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Conan Doyle's list of 12 best Holmes stories

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Update: According to multiple responses to a Google search, yes, trees do stop getting taller when it becomes too difficult to suck water all the way up to the top. They don't die and they don't stop getting bigger, but they do stop getting taller. An individual tree's ultimate height apparently depends on both its species and its growing conditions.

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Every single story is a work of imperishable genius! I’m not biased at all

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Every single story is a work of imperishable genius! I’m not biased at all

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Any story with Holmes in is better than one without him for me but of course I have to admit that some are weaker than others (although I hate to say it☹️)

 

I’d add The Norwood Builder to a list of favourites. I like the way that Holmes is on the brink of defeat, Watson steps in to encourage him, then he sees the bloody fingerprint which unlocks the case. A fingerprint of course that Lestrade thinks is the final nail in MacFarlane’s coffin.

 

I haven’t read the whole thread but The Greek Interpreter is always worth a mention for introducing Mycroft.

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Any story with Holmes in is better than one without him for me but of course I have to admit that some are weaker than others (although I hate to say it☹️)

 

I’d add The Norwood Builder to a list of favourites. I like the way that Holmes is on the brink of defeat, Watson steps in to encourage him, then he sees the bloody fingerprint which unlocks the case. A fingerprint of course that Lestrade thinks is the final nail in MacFarlane’s coffin.

 

I haven’t read the whole thread but The Greek Interpreter is always worth a mention for introducing Mycroft.

 

Agreed.  'The Greek Interpreter' rates high here, too. 

 

Even though I denigrated the plotting of "The Lion's Mane" earlier, I like aspects of it quite a bit.  Sir Arthur had to lapse a bit into Idiot Plot to stretch the story out.  The final solution turns out to be one of the simpler ones of Holmes's caseload; in the interests of filling out copy, Sherlock has to act stumped and confounded for longer than is flattering.  Dr. Watson didn't rate him particularly high on marine biology but as a resident of the area and an avid swimmer, surely Sherlock would be aware of any poisonous fauna of the region?  I have not researched the 'lion's mane' to know if such a creature 1. exists or 2. is indigenous to that particularly chilly stretch of water along the English coast.  For all I know, the lion's mane is as genuine as the milk-drinking, anaerobic swamp adder.  As in 'Silver Blaze', it's hard to get horribly upset at this particular perpetrator who is just acting according to his (?) nature.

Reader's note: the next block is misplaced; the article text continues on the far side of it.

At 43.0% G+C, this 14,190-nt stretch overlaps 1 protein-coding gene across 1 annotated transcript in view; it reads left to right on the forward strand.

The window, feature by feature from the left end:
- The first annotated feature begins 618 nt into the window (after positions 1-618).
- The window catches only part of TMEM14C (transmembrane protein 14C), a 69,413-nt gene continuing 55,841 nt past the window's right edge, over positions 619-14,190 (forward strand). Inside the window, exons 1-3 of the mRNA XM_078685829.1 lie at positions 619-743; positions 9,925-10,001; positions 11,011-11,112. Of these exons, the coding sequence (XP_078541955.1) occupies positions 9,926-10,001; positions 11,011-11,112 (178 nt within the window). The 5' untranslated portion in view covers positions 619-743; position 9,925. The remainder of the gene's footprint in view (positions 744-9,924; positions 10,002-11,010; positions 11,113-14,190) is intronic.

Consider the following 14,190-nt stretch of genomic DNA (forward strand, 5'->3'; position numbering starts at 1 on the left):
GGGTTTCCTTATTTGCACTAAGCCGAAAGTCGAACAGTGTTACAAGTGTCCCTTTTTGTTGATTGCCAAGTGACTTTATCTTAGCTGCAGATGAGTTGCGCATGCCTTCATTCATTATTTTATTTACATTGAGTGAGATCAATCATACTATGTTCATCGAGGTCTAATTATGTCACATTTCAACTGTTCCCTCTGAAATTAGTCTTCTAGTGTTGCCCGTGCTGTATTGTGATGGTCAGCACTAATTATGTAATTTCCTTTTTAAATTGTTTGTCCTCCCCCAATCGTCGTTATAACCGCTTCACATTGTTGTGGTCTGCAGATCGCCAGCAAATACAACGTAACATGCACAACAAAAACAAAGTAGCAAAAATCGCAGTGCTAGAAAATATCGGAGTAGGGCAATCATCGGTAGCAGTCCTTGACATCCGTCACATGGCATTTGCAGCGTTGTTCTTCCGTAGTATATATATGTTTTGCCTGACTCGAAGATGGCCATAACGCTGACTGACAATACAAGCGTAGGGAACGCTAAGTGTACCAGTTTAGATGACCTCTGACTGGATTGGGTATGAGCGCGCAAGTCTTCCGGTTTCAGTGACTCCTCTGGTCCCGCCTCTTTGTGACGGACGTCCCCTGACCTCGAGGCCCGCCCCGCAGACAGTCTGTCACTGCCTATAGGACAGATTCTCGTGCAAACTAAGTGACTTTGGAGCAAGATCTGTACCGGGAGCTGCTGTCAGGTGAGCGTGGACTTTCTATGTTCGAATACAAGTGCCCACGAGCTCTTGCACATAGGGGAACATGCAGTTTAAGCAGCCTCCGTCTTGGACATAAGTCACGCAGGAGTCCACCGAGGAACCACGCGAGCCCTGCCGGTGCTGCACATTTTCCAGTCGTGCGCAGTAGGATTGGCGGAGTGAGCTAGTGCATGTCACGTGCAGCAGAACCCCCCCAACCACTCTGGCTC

I enjoy having Sherlock tell his own story.  It's a much more relaxed and sociable Holmes which we find in retirement on the Downs.  Retirement seems to agree with him--and then he starts turning rhapsodic about local belle Maud Bellamy I start wondering if some early-onset dementia is bringing about a personality change (lol).

 

Of the two Holmes-narrated stories, I have to give the edge to "The Blanched Soldier" for superiority.

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The Lion’s Mane did exist and it’s common in the English Channel. I’d love to pretend to be clever but I just googled it

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The Lion’s Mane did exist and it’s common in the English Channel. I’d love to pretend to be clever but I just googled it

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I suppose that we could put Holmes belated solution down to it being unlikely that he would have spent much time nature watching. Far too busy with his bees and his magnum opus.

 

I have James Lovegrove’s God’s Of War but it’s been a long time since I read it. I also have The Thinking Engine. He’s also written a book called Sherlock Holmes And The Shadwrll Shadows which mixes Doyle and HP Lovecraft. I don’t have this one but it sounds interesting. It’s listed as one of the Cthulhu Casebook which seems to suggest that he may be considering writing more.

 

I quite like McKellen as an older Holmes but I agree with you about the nose!

 

I didn’t notice Nicholas Rowe at the time I must admit. A friend told me about it just after I’d told him about Douglas Wilmer’s cameo in Sherlock. I’ve just googled a picture of Alan Cox. Quite a change.

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I suppose that we could put Holmes belated solution down to it being unlikely that he would have spent much time nature watching. Far too busy with his bees and his magnum opus.

 

I have James Lovegrove’s God’s Of War but it’s been a long time since I read it. I also have The Thinking Engine. He’s also written a book called Sherlock Holmes And The Shadwrll Shadows which mixes Doyle and HP Lovecraft. I don’t have this one but it sounds interesting. It’s listed as one of the Cthulhu Casebook which seems to suggest that he may be considering writing more.

 

I quite like McKellen as an older Holmes but I agree with you about the nose!